Where Mind is Without Fear- Maharashtra Board Class 10 English
About the poet
About the poet
Rabindranath Tagore was born in Kolkata on May 7, 1861, and died on August 7, 1941. He was a scholar who changed Bengali literature by writing on a variety of subjects. His works have been translated in a variety of ways. Tagore’s writings were imagistic, devotional, and filled with the beauty of nature and his birthplace. In 1913, he became the first non-European to gain the Nobel Prize for Literature.
About the poem
The actual Bengali poem’s title is “Prarthana” (A Prayer). It’s Naivedya’s lyric 72, which means “offering.” The English version of the poem has no title like Shakespeare’s sonnet .. In the English Gitanjali, it is verse 35. The poem’s opening line has been utilized as the title. Tagore wrote the poem while India was still under British colonialism and Indians were excitedly anticipating their independence. It is a prayer to the Almighty for a nation free of all manipulation and corruption. The poet’s good and perfect nature is reflected in this poem.
The poet truly prays to God to awaken his fellowmen to the necessity of living in a free and united country. He wants his people to wake up and live a life of dignity and honor.His people would not be superstitious or believers in blind faith; instead, they would live informed and educated lives. He wants individuals to be honest, open-minded, and hardworking. Only then will they stretch their “arms toward perfection,” and the nation will be able to reach its full potential.
They must put their reasoning skills ahead of their blind faiths, and they must be willing to absorb new ideas and thinking. He prays to God to deliver his country from tyranny, corruption, and servitude. He wishes for an enlightened country where people may think freely and express themselves.
The poetry elicits strong patriotic feelings. Castes, creeds, superstitious beliefs, and skewed ideologies have enslaved our country. Tagore prays sincerely to God for a country where people’s “heads are high” and “knowledge is free.”
Due to narrow thinking, his nation would not have been divided and fragmented into fragments. They should speak from “the depths of truth” and the heart, not from the mind. He prays to God to lead his compatriots to a moral awakening so that they might fight for their rights against the inhumane British restrictions. Remove the dread of persecution, repression, and enslavement from their minds. Remove the bonds of fear and guide them down the path of progress and wealth. They should not feel limited, but rather confident. There will be no discrimination or inequality in the country based on caste, creed, or gender. Countrymen should be open-minded and unprejudiced in accepting new challenges and changes. They should conduct themselves in a decent and dignified manner.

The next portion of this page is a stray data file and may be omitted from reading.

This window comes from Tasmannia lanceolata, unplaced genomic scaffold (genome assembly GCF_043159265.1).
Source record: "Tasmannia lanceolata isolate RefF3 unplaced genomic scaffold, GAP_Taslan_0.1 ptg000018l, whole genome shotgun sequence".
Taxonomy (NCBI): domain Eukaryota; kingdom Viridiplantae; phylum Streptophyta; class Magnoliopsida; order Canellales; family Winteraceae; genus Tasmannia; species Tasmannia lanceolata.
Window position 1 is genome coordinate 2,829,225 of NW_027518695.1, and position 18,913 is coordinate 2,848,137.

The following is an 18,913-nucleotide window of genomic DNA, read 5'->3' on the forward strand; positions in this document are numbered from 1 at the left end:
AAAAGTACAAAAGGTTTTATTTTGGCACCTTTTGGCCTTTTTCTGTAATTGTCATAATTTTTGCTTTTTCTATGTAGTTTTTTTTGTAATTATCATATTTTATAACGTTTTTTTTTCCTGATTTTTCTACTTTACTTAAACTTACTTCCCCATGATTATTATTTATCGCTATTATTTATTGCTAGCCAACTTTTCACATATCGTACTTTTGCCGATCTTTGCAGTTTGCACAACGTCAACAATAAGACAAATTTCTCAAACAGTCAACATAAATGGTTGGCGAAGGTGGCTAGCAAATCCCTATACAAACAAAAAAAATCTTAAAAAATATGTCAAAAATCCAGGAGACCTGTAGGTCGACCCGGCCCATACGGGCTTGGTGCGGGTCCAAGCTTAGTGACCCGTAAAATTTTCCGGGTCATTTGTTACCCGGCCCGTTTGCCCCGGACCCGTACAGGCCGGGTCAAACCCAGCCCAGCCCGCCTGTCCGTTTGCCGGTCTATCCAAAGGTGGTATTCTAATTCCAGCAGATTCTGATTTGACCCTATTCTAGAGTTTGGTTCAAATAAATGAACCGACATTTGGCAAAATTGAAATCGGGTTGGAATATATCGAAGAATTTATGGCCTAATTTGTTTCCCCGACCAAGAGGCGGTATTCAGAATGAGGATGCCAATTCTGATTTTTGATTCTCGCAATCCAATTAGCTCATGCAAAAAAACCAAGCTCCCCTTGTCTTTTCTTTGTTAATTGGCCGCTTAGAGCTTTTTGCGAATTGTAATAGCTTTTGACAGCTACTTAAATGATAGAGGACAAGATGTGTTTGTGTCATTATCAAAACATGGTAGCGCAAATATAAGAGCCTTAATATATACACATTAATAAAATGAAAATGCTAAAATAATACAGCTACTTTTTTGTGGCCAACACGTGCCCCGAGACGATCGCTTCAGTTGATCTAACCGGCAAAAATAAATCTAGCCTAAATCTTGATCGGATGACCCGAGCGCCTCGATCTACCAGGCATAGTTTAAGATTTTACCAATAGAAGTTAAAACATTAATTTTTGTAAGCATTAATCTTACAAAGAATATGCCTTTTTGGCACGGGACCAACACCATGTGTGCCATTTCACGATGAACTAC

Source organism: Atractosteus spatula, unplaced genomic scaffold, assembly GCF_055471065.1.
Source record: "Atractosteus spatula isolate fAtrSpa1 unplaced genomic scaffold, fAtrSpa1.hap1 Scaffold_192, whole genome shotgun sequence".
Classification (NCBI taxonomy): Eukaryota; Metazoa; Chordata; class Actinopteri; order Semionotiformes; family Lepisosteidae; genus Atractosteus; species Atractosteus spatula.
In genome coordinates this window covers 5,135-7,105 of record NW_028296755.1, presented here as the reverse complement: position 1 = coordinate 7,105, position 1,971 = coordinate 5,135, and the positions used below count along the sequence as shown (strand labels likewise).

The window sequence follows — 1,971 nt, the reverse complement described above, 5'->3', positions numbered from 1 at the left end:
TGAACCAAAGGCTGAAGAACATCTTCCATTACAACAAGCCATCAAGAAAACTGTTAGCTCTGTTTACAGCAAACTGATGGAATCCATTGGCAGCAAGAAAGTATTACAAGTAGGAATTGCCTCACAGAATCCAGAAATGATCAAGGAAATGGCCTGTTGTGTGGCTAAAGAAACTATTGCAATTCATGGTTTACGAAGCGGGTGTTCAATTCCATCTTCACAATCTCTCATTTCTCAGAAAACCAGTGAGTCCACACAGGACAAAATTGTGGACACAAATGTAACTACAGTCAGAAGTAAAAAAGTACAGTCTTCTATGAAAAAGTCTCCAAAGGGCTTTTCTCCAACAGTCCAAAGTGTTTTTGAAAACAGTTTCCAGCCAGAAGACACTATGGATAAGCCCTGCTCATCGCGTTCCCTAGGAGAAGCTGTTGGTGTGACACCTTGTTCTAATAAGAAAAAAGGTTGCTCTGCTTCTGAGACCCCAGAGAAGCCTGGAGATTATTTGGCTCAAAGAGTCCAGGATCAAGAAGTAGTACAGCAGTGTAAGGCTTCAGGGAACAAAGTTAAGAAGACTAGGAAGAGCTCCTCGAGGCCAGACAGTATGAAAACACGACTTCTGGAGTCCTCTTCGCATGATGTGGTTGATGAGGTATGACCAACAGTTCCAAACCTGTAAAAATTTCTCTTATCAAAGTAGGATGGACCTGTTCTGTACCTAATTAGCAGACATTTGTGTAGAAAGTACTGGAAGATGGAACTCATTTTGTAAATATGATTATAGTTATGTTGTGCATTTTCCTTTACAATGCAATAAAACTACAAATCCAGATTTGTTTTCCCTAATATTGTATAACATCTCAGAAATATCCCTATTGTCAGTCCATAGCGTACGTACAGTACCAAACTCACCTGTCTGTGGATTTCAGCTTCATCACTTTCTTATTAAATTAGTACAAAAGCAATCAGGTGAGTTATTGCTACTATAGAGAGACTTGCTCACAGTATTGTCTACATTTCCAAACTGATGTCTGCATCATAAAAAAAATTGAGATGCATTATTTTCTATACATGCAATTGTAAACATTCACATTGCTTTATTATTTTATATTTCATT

To sum up, “Where The Mind Is Without Fear” is a poem in which Tagore exposes his personal search for the Divine and is marked by a diversity of unique subjects in both thinking and expression.
As a result, this poem is noteworthy in that it portrays the intensity of the emotion of liberation to a large extent. His poetry has a universal appeal, imagining a ‘heaven of freedom’ and a brighter future for humanity.
LINE BY LINE EXPLANATION
1st stanza (from 1 to 4)
The poet begins to picture how he would like his country to be in these lines. He claims that no one in his country should be afraid all of the time. Instead, they should be bold in their approach and have faith in themselves. All citizens should have access to information. In other words, educational institutions should accept pupils of all ethnicities and socioeconomic groups. Instead of warring amongst themselves for domination, India’s different regions and peoples should band together. To define their common fate, they should fight together against a common enemy.
LINES 5 to 8
In these lines, the poet declares that everyone should tell the truth in India of his dreams. No one should deceive others for personal gain. Every man should make an attempt to better himself and continue to try until he achieves self-perfection. The explanation, he imagines, is an unpolluted stream of water through which one can go smoothly and without facing too many difficulties. He, on the other hand, sees habit as a desert. He believes that the stream of reason has been entangled in the sands of habit. This means that he is arguing that the people of his country blindly believe in their superstitions at the moment and that he wants them to challenge them using rationality.
The poet addresses God directly in these lines. He wants to lead his compatriots so that they might extend their horizons in both their thoughts and actions. If they succeed, India will be converted into a paradise where all of its residents would be really free.